The Medication Maze

Numerous studies have estimated the increasing prevalence of childhood behavior, mood, and stereotypic movement disorders in the United States to be as many as 1 in 5 children and adolescents. Many of these children respond favorably to medication, showing significant decreases in anxiety and aggressive behaviors and increased levels of positive coping and social interaction skills. A recent multi-site study sponsored by the National Institute of Mental Health (NIMH) and published in the American Journal of Psychiatry found that even children with autism have responded favorably certain medication for up to six months, showing decreased aggression and reduced repetitive behaviors with increased social interaction and limited side effects. Unfortunately, in most cases discontinuation of primarily medicinal treatment regimens result in a rapid return of unstable disruptive and/or aggressive behaviors. However, multi modal treatment regimens involving both medicinal therapies and cognitive/behavioral therapies to teach self monitoring of the environmental and contextual triggers for anxiety, aggression and stereotypical behaviors have a much higher rate of overall stabilization, wherein medication can often be effectively reduced or discontinued as coping strategies are learned and applied to reduce negative symptoms.

The overall effectiveness of medication in treating childhood behavior, mood, and stereotypic movement disorders depends on a number of variables. Thus, it is essential for parents to learn as much as they can about the medication their children are taking, including how and why it works, effective dosages, and estimated durations of the treatment regimens. Before starting any medicinal treatment it is important to remember that no single medication can have the same level of effectiveness for every person, simply because the symptoms of each disability are unique to the individual experiencing them. Also, medications to treat immediate or acute symptoms are often designed to instantly effective, whereas longer lasting maintenance medications take longer to reach a therapeutic level. Different manifestations of disability symptoms can require the combination of two or more medications to provide relief, which adds the concern of possible relative or combined complications (side effects) and contraindications (dangerous reactions to other medications or foods). Finally, even the best medications or combination of medications will not work properly if they are not taken consistently and correctly as prescribed.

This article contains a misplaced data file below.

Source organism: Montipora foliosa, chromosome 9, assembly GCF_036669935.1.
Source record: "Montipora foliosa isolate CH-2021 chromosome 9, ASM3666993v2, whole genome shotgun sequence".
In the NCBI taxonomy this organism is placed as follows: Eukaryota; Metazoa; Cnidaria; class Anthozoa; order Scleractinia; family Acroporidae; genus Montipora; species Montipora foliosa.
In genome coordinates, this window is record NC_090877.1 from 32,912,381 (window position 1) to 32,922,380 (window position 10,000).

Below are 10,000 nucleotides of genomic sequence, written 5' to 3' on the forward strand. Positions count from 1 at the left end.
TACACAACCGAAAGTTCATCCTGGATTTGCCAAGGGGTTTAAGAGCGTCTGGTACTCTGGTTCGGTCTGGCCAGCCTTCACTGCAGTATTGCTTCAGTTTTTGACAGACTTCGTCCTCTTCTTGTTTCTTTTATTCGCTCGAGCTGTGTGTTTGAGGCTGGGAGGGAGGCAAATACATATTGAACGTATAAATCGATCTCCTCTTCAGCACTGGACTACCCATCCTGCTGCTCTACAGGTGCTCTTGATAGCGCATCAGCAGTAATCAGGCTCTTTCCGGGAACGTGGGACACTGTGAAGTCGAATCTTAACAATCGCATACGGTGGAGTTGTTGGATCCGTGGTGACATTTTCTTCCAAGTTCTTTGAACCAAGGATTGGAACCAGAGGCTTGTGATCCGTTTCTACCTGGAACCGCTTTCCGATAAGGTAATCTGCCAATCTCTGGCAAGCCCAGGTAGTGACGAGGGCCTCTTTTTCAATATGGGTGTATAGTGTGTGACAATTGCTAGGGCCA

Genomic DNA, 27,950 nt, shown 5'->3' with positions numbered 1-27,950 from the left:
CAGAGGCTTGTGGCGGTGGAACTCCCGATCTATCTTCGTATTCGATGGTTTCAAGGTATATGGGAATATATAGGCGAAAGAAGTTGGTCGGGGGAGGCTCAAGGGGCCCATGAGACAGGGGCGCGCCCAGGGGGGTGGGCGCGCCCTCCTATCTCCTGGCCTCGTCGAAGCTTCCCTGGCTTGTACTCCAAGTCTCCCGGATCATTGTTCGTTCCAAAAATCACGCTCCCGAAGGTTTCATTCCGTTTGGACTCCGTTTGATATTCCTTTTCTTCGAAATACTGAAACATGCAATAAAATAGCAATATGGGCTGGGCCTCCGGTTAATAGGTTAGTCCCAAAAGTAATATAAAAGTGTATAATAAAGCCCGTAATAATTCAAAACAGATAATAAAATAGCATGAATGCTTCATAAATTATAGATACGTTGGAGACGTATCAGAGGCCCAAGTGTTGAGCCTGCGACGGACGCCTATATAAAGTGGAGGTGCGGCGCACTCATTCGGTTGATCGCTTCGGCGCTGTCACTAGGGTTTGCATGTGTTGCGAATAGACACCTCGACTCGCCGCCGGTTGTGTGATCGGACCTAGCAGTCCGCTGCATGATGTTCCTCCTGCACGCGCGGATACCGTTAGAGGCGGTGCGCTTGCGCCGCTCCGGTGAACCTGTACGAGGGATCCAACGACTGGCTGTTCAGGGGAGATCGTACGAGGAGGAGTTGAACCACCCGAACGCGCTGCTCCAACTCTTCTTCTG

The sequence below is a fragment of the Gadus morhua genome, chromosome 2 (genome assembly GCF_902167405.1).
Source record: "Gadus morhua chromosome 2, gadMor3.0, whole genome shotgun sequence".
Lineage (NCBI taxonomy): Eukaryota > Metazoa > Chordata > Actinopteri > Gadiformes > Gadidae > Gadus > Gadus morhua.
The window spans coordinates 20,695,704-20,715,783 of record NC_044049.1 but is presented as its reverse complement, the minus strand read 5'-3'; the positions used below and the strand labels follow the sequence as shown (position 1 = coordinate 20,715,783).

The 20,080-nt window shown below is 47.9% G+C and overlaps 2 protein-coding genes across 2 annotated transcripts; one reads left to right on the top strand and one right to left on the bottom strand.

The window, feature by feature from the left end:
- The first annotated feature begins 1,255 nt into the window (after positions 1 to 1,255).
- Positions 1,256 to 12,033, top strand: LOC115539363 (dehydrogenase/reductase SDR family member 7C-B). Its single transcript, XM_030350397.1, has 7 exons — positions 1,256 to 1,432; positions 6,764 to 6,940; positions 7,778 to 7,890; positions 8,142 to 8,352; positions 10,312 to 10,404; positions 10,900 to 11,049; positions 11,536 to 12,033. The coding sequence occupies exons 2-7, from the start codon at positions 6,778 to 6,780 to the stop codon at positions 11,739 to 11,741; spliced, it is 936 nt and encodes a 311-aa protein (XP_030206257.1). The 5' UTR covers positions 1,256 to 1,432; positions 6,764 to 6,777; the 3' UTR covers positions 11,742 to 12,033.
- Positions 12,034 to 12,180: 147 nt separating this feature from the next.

There are as many behavior, mood and movement disorder medications as there are pain relievers and antihistamines. Different classes of medications are used to treat different symptoms and result in different levels of side effects:

Mood stabilizers like Lithium are medications that help control the highs and lows of bipolar disorder. They are highly effective for treating mania, but can less effective at treating depressive episodes or mixed episodes. Side effects including weight gain, fatigue, stomach issues, and difficult with memory and concentration.

Anticonvulsants like Tegretol were originally developed for the treatment of epilepsy. They have been effective in treating the symptoms of mania and reducing the intensity of mixed episodes. Side effects include fatigue, weight gain, tremor, stomach issues, and dizziness.

Antidepressants like Risperdal were traditionally developed to treat depression, and have shown some efficacy in reducing the frequency and intensity of some repetitive behaviors. Their use has become controversial due to their tendency to trigger manic episodes and increase mood cycling. Side effects include drowsiness, weight gain, blurred vision and sexual dysfunction.

Antipsychotic drugs may be prescribed if you lose touch with reality during a manic or depressive episode They have also been found to help with regular manic episodes.

Benzodiazepines relieve symptoms of anxiety, agitation, or insomnia. Benzodiazepines are fast-acting sedatives which work within 30 minutes to an hour, but have a high addictive potential.

Calcium Channel Blockers were traditionally used to treat heart problems and high blood pressure and they also been found to have a mood stabilizing effect. They have fewer side effects than traditional mood stabilizers, but they are also less effective.

Thyroid medication also shows promise as a treatment for bipolar depression. Thyroid dysfunction is particularly prevalent in rapidly cycling bipolar disorders. Lithium treatment can also cause low thyroid levels.